In the first systematic study of its kind, researchers at Fred Hutchinson Cancer Research Center report comprehensive data on infectious complications of an emerging cancer immunotherapy strategy called CD19 CAR T-cell therapy.
Infections are a common, and often dangerous, side effect of many cancer therapies that can damage the immune system, including chemotherapy, bone marrow transplant and certain targeted drugs. Learning how to control these infections over the past decades has saved countless lives.
In CAR T-cell therapy, patients’ immune cells are genetically reprogrammed to kill their cancer cells. But aspects of the strategy, along with treatments patients may have received previously, can significantly impair the immune system, leaving patients vulnerable to infections.
“Understanding the impact of infectious complications of CD19 CAR T-cell immunotherapy is an important goal that will help us design safer ways to give CAR T cells in the future,” said Dr. Cameron Turtle, an immunotherapy researcher who is one of the study’s leaders. The new paper joins two others recently published by Turtle and his colleagues characterizing cytokine release syndrome and neurological side effects of CAR T-cell therapy.
The Fred Hutch–led team reported on three months of data from 133 adult patients with three different advanced, treatment-resistant blood cancers. The patients were enrolled in an ongoing trial of one CAR T-cell product conducted at the Fred Hutch/University of Washington Cancer Consortium.
The infection rate was highest in the first month after patients received their genetically engineered immune cells, with 43 infections in 30 patients. The incidence rate and types of infections they observed — which included bacterial, viral and fungal infections — were comparable to those seen in recent trials of other, non–T-cell treatments in similar cancer patients, the team reported. An infection caused or contributed to the deaths of two patients. Additional research will be required to better characterize the risks of late infections that occur longer after CD19 CAR T-cell therapy, the scientists said.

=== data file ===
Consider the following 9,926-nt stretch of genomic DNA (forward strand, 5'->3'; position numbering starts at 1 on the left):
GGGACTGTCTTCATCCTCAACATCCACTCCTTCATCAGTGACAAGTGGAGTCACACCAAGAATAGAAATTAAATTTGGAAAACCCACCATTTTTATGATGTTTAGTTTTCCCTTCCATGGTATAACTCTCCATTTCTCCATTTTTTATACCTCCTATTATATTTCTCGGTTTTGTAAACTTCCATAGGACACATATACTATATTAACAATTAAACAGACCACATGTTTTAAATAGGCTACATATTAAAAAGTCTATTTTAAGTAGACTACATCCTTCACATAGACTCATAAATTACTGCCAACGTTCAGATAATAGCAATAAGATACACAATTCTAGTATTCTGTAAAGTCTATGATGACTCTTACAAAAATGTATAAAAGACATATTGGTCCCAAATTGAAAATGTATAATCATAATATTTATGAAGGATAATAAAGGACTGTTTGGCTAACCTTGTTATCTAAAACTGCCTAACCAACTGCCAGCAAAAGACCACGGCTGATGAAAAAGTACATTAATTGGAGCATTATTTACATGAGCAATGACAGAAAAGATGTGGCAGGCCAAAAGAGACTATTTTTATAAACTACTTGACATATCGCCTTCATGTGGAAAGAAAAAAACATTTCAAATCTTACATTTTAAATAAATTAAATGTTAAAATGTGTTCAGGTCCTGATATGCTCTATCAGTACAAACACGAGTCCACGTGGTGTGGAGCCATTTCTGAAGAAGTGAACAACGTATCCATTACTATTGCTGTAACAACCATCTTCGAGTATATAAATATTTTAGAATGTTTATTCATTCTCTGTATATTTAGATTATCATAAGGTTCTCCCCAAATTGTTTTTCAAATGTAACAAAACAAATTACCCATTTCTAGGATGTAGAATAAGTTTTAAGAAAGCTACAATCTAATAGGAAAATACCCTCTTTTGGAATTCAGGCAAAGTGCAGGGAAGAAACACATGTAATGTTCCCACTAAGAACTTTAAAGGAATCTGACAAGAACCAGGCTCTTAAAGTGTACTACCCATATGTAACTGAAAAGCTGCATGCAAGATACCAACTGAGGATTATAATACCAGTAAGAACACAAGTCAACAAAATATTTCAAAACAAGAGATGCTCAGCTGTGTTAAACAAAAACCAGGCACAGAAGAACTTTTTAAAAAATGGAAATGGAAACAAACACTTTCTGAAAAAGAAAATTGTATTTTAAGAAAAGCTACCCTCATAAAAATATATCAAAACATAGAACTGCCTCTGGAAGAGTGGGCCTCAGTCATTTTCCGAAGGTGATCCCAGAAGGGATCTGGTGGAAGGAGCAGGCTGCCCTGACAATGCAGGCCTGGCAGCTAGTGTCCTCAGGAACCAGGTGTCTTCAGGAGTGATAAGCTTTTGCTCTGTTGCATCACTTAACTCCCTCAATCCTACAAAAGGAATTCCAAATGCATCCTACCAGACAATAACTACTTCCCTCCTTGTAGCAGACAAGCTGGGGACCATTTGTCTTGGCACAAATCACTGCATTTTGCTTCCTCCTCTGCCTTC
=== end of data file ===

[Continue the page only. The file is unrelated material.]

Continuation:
The researchers identified several independent risk factors for infection, including cancer type, number of prior treatments, CAR T-cell dose, and severity of cytokine release syndrome, or CRS — a CAR T-cell–related toxicity characterized by a spectrum of symptoms ranging from fever to life-threatening low blood pressure.
The rate of infections and their severity went down after the researchers optimized their dosing strategy to reduce the rates of CRS and related toxicity, they reported.
“Mitigating side effects of CAR T-cell therapy, such as CRS, and refining antimicrobial prophylactic approaches will likely reduce infectious complications,” said lead researcher Dr. Joshua Hill of Fred Hutch, who specializes in research to protect immune-compromised cancer patients from infection.
It’s unclear whether CRS is directly increasing risk for subsequent infections, he said, or whether other factors — such as hospitalization and supportive care measures required by patients with CRS — are contributing.
This new study “sets a benchmark,” Hill said, for the field to begin to make progress in understanding and reducing infectious complications of CAR T-cell therapies, just as cancer researchers have done before for other therapies.
“Some of the best advances we’ve made in long-term outcomes [for cancer patients] have been through tailored interventions to control infectious complications that would otherwise limit the use of lifesaving chemoimmunotherapies,” Hill said.
This study was published online in the journal Blood on October 16. It was funded by the National Institutes of Health, Juno Therapeutics Inc., the Life Science Discovery Fund and the Bezos family.
Note: Scientists at Fred Hutch played a role in developing these discoveries, and Fred Hutch and certain of its scientists may benefit financially from this work in the future.
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Susan Keown was a staff editor and writer at Fred Hutchinson Cancer Center from 2014-2022 who has written about health and research topics for a variety of research institutions. Find her on Twitter @sejkeown.